Preparing for disaster

June 24, 2011
Dr. Sara Alexander

Anthropology professor's research could aid personal recovery.

Natural disasters have dominated the headlines this year, from earthquakes in Japan to floods in Mississippi to tornados across the Midwest. While climate change has been an emerging topic of interest to the world community, little scientific data is available addressing how people respond to climate-related events.

Dr. Sara Alexander, an applied social anthropologist at Baylor, has worked with a team studying different types of households in several coastal communities in Belize. The group has identified vulnerable households in these communities and examined how they coped and adapted in recent years to major climate events and shocks such as droughts, hurricanes and floods. Funded by a $237,000 grant from the National Oceanic and Atmospheric Administration (NOAA), the Baylor researchers also developed tools to measure each household's long-term resilience, an area that has not been extensively researched when it comes to humans, and identified specific behaviors and strategies that allowed some families to "weather the storm" better than others.

Baylor Magazine sat down with Alexander to learn more about how her research can help those affected by such events, be they in Belize City, Tokyo, Vicksburg or Joplin.

Based on your findings, what can communities do to reasonably prepare for or recover from a natural disaster?

In Belize, when there's a tropical storm or hurricane coming, residents usually have several days' notice. They are all aware of the evacuation procedures, and if the government calls for it, people immediately board up windows.

But when Hurricane Iris went through one of our study communities in 2001 and obliterated 95 percent of all structures, the locals generally rebuilt in thatched roofs, which means they will not be eligible to receive relief aid in the event of another disaster. Why? They conducted their own cost-benefit analysis -- when tourists go to the tropics for vacation, they want to experience the native way of life; in this case, that includes thatched roofs.

Societies in our world today indicate various gradations of being proactive and reactive. As Americans, we're members of more of a reactive society. Not to say we don't have any preparation, but generally, we wait for the disaster to happen and then we try to deal with it.

Concerning the tornado devastation in Missouri and Alabama ... Tornado Alley has been known as such for decades. It is curious to me that it's not very common for people to take the precaution of having storm cellars or safe rooms in their homes. Yes, there is an economic cost that has been prohibitive for many. But with the escalation of tornadoes that is most likely to continue, I predict the risk of losing human life for many will now outweigh the cost and more cellars will be built. That is, we will become more proactive over time as one of our adaptations to the climate fluctuations.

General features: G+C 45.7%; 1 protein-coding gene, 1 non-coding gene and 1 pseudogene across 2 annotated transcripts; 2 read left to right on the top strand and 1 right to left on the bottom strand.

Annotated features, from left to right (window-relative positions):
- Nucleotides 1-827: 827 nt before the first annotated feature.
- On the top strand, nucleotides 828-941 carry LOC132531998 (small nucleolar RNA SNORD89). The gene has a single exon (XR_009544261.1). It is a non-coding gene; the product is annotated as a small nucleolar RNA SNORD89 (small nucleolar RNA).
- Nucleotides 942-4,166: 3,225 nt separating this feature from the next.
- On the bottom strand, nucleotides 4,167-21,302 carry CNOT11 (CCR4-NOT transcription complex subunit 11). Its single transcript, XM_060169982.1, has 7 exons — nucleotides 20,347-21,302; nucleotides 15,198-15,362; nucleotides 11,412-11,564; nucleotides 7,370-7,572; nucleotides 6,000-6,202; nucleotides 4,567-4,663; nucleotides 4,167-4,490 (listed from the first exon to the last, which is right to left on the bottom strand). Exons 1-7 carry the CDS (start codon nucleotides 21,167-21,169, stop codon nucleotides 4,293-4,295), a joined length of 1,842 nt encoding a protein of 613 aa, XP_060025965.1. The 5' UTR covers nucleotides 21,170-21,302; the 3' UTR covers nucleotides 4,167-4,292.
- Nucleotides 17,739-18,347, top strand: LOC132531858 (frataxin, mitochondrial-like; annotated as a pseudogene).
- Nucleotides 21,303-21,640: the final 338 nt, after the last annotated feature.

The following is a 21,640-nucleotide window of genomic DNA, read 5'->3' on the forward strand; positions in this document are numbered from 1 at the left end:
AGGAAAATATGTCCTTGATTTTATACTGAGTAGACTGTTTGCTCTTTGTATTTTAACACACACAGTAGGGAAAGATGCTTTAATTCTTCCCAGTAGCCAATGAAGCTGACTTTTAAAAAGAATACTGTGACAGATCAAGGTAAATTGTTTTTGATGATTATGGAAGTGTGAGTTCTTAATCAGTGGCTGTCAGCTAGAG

Tell us more about what you're doing and finding in Central America.

Right now, we are studying the coastal communities of Belize and the effects of their natural disasters -- hurricanes, tropical storms, extended droughts and mudslides -- on the population. An increase in temperature over time is indicated, and this has already begun to affect these communities, which are economically dependent on reef-based tourism.

Vulnerable households in Belize, given the structure of the government relief aid that's available, cannot easily access financially-
oriented relief apart from food aid. For instance, if you have a wooden structure as your home or a thatched roof structure -- which a predominantly Mayan population traditionally prefers -- then you are not eligible for relief assistance.

So, the more vulnerable households are relying on emotional or spiritual responses. They're going to churches, spending time in prayer groups, going to friends and family for assistance, and perhaps depending on remittances from family members in the U.S. Households with savings or easier access to credit, those that are more secure financially, tend to have had initial structures before the climate event that involved cement construction, which is more expensive. Yet as a consequence they were insured, and also have access to government relief. In the end, their responses are more financial, what I would call physical. They're repairing and rebuilding as quickly as they can.

What lessons do you hope to find that can be applied to other countries and events?

Our research provides a means for measuring livelihood security, i.e., a way to identify a vulnerable household versus a more secure one. If there are some patterns in response to climate events across countries or regions, it would be critically important to know this before agencies and non-governmental organizations (NGOs) offer disaster assistance or long-term mitigation strategies.

How one defines vulnerability might be different in Japan than it is in Belize, but to go through the process of determining how a community defines their own vulnerability is extremely helpful and translates well to different regions. We can learn from each event in terms of which strategies were more or less successful. If we can identify universal coping mechanisms that work everywhere, this information will be particularly useful in working to facilitate appropriate and effective responses to climate-related events.

We are in the process of final data analysis and will be publishing these findings in several journals, including Climatic Change and Human Ecology. There is a movement in the social sciences worldwide to explore effective and reliable ways to document human resilience to climate-related events, and I hope to be able to contribute to this research in meaningful ways.